Connected by Design

On Monday I hosted the first of two Connected Courses sessions this week that focuses on actually building a connected course. This first session was titled “Connected by Design,” and I was joined by Jaimie Hoffman of CSU Channel Islands, and Kim Jaxon, Danielle Astengo, Jeremy Wallace from CSU Chico State. All of the participants spent time designing a connected course this semester, so we figured it would be a good kickoff event to actually share what we’ve done.

I took the first five minutes to talk about ds106, blah, blah, blah, and then Jaimie Hoffman shared some of the amazing work she has done building five different classes using a WordPress syndication model (which all of the examples utilized, but we’ll explore an alternative during Friday’s #ccourses session when we talk about the IndieWeb). I was particularly taken with Jaimie’s use of the Class Blogs plugin to create this brilliant example of an aggregated course blog.

Kim Jaxon is a tour de force, and she brought Jeremy and Danielle—two of her graduate students—into the discussion to frame the work she has been doing building a culture of experimentation through course design in her own pedagogy. In fact, the discussion quickly moved from discussion of tech and design to issues of teaching and learning that connected courses help us rethink. For example, Kim’s Reading Literature for Future Teachers is focused around a connected courses site that is a book club for eighth graders that her college students read and blog alongside. It’s a hub for the class environment that bridges these worlds and shares beyond them both.

Danielle and Jeremy were awesome because they were collaborating to build their own connected course around a literature class, and the coolest part is the fact they were doing it together. They reminded me one of the most important elements of my teaching after #ds106 open and online—I haven’t taught alone since. I’ve taught every class since Spring 2011 with either Martha Burtis, Alan Levine, or Paul Bond. It’s changed some of my basic ideas of how I teach. Next semester, there will be four of us teaching ds106 together, one of them a quite brilliant UMW undergrad who is just finishing it this semester. That’s what connected means to me, the possibility of moving beyond an isolated vision of the course as a hermetically sealed delivery experience. I want it to be collaborative, cooperative, and de-centered. I want it to be like the web.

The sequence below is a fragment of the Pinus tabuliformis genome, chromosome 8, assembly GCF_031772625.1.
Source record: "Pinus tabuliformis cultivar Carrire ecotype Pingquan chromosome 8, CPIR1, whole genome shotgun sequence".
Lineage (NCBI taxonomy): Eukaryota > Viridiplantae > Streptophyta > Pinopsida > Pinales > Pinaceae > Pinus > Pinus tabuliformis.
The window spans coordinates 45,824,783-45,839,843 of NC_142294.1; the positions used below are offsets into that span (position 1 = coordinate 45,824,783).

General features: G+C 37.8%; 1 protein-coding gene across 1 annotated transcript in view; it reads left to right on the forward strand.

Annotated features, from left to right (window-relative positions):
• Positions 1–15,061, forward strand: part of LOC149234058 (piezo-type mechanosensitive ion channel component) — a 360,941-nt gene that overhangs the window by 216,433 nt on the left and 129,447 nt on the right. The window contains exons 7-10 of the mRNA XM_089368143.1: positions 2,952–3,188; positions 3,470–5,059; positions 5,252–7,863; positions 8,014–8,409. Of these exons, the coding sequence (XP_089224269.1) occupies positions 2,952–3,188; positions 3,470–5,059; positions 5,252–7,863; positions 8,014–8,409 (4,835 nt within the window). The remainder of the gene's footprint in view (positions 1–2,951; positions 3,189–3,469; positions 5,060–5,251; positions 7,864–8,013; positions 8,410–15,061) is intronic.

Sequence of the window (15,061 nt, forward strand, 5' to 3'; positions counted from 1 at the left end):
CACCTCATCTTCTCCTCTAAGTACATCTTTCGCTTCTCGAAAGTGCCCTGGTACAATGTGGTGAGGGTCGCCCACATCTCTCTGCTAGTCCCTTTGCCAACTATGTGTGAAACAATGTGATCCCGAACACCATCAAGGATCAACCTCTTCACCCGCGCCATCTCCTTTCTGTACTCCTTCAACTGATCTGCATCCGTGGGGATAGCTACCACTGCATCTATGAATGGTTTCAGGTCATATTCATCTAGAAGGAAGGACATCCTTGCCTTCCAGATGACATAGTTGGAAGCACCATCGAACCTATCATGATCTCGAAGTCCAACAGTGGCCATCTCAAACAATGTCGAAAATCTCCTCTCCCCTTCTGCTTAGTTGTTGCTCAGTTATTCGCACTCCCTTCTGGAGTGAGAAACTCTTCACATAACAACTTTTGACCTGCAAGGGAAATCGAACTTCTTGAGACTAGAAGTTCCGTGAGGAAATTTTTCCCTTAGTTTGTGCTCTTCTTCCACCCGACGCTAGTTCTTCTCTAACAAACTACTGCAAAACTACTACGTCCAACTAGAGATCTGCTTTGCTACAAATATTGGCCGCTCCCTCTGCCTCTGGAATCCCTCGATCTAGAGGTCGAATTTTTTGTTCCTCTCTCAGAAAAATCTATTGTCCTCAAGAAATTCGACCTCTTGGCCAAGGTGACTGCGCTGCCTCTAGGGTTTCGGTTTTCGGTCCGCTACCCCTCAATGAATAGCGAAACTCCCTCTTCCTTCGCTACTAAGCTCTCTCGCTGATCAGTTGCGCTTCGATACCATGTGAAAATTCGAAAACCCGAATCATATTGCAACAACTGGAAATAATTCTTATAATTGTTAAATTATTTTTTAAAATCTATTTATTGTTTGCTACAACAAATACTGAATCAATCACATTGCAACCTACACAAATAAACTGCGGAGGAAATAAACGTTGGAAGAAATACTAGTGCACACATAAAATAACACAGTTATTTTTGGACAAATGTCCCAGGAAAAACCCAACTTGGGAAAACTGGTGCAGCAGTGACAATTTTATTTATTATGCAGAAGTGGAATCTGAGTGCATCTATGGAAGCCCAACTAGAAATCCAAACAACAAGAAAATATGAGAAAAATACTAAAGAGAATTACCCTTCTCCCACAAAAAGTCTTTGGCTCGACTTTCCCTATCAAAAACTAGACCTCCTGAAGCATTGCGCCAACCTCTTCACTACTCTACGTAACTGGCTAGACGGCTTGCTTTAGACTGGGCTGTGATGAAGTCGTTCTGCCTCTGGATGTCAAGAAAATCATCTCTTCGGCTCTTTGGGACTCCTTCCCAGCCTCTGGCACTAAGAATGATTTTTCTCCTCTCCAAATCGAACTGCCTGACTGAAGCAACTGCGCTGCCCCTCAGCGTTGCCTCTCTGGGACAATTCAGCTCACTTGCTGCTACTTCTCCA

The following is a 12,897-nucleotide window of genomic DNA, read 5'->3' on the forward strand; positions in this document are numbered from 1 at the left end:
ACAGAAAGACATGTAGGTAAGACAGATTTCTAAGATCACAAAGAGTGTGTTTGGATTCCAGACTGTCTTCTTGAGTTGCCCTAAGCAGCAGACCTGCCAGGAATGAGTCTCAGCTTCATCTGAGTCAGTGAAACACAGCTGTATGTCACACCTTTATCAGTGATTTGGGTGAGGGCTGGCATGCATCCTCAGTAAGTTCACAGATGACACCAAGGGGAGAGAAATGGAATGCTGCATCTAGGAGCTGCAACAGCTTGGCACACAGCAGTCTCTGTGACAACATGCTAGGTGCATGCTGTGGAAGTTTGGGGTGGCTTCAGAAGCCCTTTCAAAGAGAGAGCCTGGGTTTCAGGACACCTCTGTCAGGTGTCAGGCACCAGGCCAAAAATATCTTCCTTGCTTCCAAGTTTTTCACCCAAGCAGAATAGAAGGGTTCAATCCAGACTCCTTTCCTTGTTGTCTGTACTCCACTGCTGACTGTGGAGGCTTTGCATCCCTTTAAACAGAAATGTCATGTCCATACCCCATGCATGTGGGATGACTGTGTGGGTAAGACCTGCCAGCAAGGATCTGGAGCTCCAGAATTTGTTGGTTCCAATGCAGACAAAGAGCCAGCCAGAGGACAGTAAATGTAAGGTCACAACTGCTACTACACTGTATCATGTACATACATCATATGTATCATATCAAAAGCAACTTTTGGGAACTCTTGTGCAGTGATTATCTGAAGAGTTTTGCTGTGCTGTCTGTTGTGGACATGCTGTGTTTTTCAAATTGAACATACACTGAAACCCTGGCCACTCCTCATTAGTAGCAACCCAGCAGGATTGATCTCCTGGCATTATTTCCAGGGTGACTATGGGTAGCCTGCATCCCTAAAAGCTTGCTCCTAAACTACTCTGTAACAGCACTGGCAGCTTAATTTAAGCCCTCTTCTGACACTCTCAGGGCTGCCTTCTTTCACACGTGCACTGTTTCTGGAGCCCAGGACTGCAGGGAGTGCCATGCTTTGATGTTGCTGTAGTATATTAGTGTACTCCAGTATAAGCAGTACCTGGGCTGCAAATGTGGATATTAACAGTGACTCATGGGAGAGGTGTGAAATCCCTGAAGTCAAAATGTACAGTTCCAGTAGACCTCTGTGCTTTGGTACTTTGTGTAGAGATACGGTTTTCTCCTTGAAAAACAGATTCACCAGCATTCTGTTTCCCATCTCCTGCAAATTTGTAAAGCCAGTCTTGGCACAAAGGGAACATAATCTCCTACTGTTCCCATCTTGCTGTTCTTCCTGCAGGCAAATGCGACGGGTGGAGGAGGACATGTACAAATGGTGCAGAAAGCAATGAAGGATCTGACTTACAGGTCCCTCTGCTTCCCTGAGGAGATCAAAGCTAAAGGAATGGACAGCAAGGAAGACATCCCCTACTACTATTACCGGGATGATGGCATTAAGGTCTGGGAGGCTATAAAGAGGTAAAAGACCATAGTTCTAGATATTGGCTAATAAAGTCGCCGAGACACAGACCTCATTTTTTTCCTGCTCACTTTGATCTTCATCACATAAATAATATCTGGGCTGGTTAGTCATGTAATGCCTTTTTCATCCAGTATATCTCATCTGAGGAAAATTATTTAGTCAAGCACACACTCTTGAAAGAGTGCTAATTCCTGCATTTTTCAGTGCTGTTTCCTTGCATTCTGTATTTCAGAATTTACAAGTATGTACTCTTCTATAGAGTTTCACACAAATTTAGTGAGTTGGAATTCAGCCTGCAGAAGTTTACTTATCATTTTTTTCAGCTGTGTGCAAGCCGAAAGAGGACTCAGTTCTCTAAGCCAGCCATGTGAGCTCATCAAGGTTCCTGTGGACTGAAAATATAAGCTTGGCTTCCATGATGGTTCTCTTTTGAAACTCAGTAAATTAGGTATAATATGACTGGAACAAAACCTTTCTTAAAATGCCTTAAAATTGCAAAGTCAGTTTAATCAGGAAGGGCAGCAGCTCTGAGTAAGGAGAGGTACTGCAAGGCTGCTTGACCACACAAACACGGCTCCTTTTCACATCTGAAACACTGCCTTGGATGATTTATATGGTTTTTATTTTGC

Although, this is just like my opinion, man, Mark Ulendo has a post-hangout party post that does an even better job getting at the conversation.

This entry was posted in Connected Courses and tagged , . Bookmark the permalink.

6 Responses to Connected by Design

  1. Whoa, there’s gonna be another ds106 next term? That’d be awesome b/c next term I teach a bit less and actually have some time. I really, really wanted to do #ccourses this term but I nearly didn’t make it with the work I already had. So sorry to have missed that awesome experience.

  2. Maha Bali says:

    I’m reading this and it suddenly hit me that very few of my endeavors now are ones I do alone. I teach f2f a co-taught course, and I do all kinds of activities with my students in collaboration with others, like the #tvsz game we just played (we were 7 game admins!) – blogging about my own practice even in f2f brings friends from the open web into my class even when they’re not actively interacting with my students (and very often, they actually are). I’ll try to watch that webinar someday but thanks for blogging about it 🙂

    • Reverend says:

      Maha,
      That was the pedagogical gold that came out of ds106 for me, issue is aligning it so you can teach with others and still make it fiscally possible. Real economics concerns here too I don;t want to ignore. If teaching were my full time job, it would be harder to do this.

  3. Today’s DailyConnect was to get our Zeega on. I got my Zeega on with some of yer words, Jim. Thanks for inspiring me….

    http://zeega.com/170296

    Kevin

Leave a Reply

Your email address will not be published. Required fields are marked *

This site uses Akismet to reduce spam. Learn how your comment data is processed.